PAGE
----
Zimbabwe's education system needs revision
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The huge gains made in the formative years of our independence in this sector are now being eroded. This is an unfortunate development that must be addressed.
It is imperative for all stakeholders: parents, educationists and the government to critically look at the education system with a view to find ways of improving it, guided by the nation’s development needs.
Several reasons are behind the present position of our education. These include a rigid curriculum that assumes that all students are university material, low salaries for teachers, poor housing conditions for teachers in rural areas, the mushrooming of private colleges in urban centres, indiscipline among students whose parents treat them with kid gloves, lack of essential books and science laboratories in most rural secondary schools and long distances that students in some rural areas walk daily to and from schools.
There are other reasons, like the poor performance by the national economy that leads the girl child to turn to sugar daddies for financial help and the fast changing society of modern technology where some students spend too much time on Facebook, Google, Whatsapp etc, at the expense of school work.
The present secondary education system is flawed in that it assumes that every student will end up at the university. Yet only a fraction of the students are capable of reading up to university level.
In my view, the old system, introduced during the colonial era which offered slow students an opportunity to take up technical subjects like building, agriculture, carpentry, food and nutrition and dressmaking at secondary level - the so called F2, was much better than the present one.
This system streamlined education such that it offered two secondary school curricula. The F2 was for students not academically inclined, while the other system was for fast learners or those with a high academic inclination. Slow students were equipped with survival skills early, in that they took up practical subjects and could follow them to higher levels in industry.
In the long run, such students need not apply for jobs, but can set up their own enterprises, and are trained in basics of running small businesses and financial management. That way they can become self-reliant and can create employment opportunities for others.
In a developing country such as Zimbabwe, this should be the way forward. But the government must also revisit its SME portfolio so that it works with the Ministry of Education to spearhead this thrust for self reliance.
The private sector could also come in by providing attachments for students and offering short courses in financial and business management.
Provided they are connected to Zesa, Growth Points will develop into small towns where school leavers are absorbed by the new enterprises. This will eventually curb the needless rural to urban drift.
It is also my contention that the Junior Certificate was good in that it tested students after only two years of secondary education. This is the stage when a decision must be made by educationists for students, separating the slow learners from the bright ones before they move into Ordinary Level.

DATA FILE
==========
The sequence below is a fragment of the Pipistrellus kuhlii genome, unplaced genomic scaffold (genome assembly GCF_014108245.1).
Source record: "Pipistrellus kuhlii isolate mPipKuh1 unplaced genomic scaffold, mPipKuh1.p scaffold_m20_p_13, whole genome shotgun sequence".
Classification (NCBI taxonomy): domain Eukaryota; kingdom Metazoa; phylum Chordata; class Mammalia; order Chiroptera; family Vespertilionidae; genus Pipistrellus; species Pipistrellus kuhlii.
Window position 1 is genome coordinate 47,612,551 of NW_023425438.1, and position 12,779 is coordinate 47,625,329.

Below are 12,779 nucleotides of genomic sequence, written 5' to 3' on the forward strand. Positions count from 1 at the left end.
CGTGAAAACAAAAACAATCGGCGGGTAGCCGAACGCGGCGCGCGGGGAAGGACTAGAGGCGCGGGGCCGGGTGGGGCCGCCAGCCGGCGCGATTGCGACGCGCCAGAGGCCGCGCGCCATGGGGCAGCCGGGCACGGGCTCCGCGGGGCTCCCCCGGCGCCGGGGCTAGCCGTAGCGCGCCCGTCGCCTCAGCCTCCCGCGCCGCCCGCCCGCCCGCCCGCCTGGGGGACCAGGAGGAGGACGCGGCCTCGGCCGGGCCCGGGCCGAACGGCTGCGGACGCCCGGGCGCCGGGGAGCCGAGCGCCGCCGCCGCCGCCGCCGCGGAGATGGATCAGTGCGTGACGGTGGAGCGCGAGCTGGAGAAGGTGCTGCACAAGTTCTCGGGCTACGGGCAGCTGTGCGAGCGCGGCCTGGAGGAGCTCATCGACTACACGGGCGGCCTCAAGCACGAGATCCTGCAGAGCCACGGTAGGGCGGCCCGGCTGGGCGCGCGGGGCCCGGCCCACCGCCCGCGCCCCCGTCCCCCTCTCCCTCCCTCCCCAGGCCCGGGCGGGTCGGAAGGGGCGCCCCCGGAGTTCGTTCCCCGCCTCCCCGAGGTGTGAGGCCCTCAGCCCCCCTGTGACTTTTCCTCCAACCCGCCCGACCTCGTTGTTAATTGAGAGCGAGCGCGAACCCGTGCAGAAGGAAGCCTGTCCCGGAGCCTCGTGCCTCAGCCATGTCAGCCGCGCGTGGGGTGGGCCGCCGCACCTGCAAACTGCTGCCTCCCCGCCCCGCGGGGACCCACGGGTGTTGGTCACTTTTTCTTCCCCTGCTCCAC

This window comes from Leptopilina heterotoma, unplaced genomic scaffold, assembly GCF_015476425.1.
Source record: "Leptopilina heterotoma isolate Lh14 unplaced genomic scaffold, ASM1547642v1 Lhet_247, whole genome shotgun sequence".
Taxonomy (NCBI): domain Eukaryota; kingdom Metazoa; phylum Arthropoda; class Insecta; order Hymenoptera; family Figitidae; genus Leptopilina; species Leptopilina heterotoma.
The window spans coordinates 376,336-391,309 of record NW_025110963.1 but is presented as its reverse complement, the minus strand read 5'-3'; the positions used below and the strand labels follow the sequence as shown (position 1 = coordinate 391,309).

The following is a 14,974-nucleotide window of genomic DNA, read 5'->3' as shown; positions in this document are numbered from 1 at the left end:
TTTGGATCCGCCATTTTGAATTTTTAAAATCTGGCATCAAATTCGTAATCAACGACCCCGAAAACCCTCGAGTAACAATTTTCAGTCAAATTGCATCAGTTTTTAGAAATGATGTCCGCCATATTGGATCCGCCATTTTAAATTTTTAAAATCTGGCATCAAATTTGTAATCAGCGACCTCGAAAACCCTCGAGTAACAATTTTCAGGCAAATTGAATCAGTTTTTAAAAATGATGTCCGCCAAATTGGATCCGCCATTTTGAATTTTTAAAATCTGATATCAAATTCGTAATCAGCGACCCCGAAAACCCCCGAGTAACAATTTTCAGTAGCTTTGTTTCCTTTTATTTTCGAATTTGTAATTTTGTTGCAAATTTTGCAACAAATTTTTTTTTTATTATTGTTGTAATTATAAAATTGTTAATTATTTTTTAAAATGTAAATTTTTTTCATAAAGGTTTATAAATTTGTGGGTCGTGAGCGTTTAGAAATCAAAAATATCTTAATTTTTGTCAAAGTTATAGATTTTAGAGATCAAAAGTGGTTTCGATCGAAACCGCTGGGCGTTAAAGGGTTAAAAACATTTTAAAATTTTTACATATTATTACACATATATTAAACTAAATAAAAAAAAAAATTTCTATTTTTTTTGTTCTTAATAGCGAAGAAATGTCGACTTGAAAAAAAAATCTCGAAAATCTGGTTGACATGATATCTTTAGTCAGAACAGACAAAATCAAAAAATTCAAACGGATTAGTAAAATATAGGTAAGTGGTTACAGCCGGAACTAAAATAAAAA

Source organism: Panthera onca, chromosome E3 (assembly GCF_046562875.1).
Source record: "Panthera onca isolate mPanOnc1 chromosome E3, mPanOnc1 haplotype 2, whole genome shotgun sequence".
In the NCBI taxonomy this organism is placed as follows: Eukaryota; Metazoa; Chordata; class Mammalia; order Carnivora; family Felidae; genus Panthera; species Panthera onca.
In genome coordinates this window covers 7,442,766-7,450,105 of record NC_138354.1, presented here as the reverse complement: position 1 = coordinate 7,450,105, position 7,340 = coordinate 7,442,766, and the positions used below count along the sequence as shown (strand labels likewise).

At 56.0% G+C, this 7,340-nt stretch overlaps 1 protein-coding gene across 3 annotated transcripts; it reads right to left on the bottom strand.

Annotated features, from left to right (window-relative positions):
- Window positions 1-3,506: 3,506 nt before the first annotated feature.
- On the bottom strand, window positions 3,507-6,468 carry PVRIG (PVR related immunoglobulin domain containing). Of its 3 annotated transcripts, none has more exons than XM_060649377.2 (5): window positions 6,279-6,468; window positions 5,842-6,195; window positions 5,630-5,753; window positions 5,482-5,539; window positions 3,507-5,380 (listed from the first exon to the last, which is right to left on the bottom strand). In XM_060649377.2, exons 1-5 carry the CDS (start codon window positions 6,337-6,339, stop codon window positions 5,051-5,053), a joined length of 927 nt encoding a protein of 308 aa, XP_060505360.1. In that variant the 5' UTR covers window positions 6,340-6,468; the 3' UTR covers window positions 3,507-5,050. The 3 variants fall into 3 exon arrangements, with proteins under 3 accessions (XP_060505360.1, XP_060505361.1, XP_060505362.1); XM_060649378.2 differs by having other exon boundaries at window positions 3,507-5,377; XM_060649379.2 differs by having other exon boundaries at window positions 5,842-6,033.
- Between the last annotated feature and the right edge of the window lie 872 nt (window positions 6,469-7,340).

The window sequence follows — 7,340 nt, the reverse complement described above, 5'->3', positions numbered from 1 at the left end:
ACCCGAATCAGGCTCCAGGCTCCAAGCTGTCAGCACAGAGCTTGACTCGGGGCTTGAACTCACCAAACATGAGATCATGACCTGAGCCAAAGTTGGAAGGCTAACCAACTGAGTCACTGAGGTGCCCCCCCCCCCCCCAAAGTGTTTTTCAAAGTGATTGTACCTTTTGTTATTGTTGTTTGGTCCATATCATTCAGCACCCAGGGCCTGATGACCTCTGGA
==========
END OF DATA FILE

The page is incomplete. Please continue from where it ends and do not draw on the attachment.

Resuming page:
The educationists must come up with a new curriculum for the slow ones so that they have a basic grasp of science and mathematics while at the same time they specialise in their chosen technical discipline.
Without the Junior Certificate examinations, students go for four years without sitting for any public examination. They bring home O'level certificates with three or more U’s which do not allow them to go for any training whatsoever.
They end up frustrated. The government and the parents will lose all the money invested on the youngsters. The kids, now drop outs, resort to crime. They smoke dagga, steal, rob and murder while the girls turn to prostitution and other unbecoming vices.
My understanding is that some developed countries like Germany, Japan and China group their students early, like at the age of 12 years. They make sure that the more academically inclined are allowed to take up subjects that lead them to university where they study medicine ,accountancy, architecture, engineering, law, history, etc.
Those who are not so academically inclined then choose one or two of the practical subjects so that after other two or more years they complete a course that will make them useful members of the economy.
As a developing country, Zimbabwe needs artisans and professionals in various disciplines, like printing, agriculture, mining, motor industry, the manufacturing sector, IT, hotel and tourism etc. These areas are the bedrock of our day to day lives.
While lawyers, accountants, teachers, historians, journalists and engineers are important in any society, it is critical to have trained plumbers, electricians, builders, carpenters, printers, miners, farmers and technicians in almost all sectors of life.
At the moment, agriculture and mining are the major contributors to the Gross Domestic Product in Zimbabwe and our educationists must not lose sight of this reality. Indeed, our education curriculum should reflect this, if our development goals are to be met.
After all, education is the pivot for national development and the type of education that a country offers will, by and large, determine the direction the economy takes.
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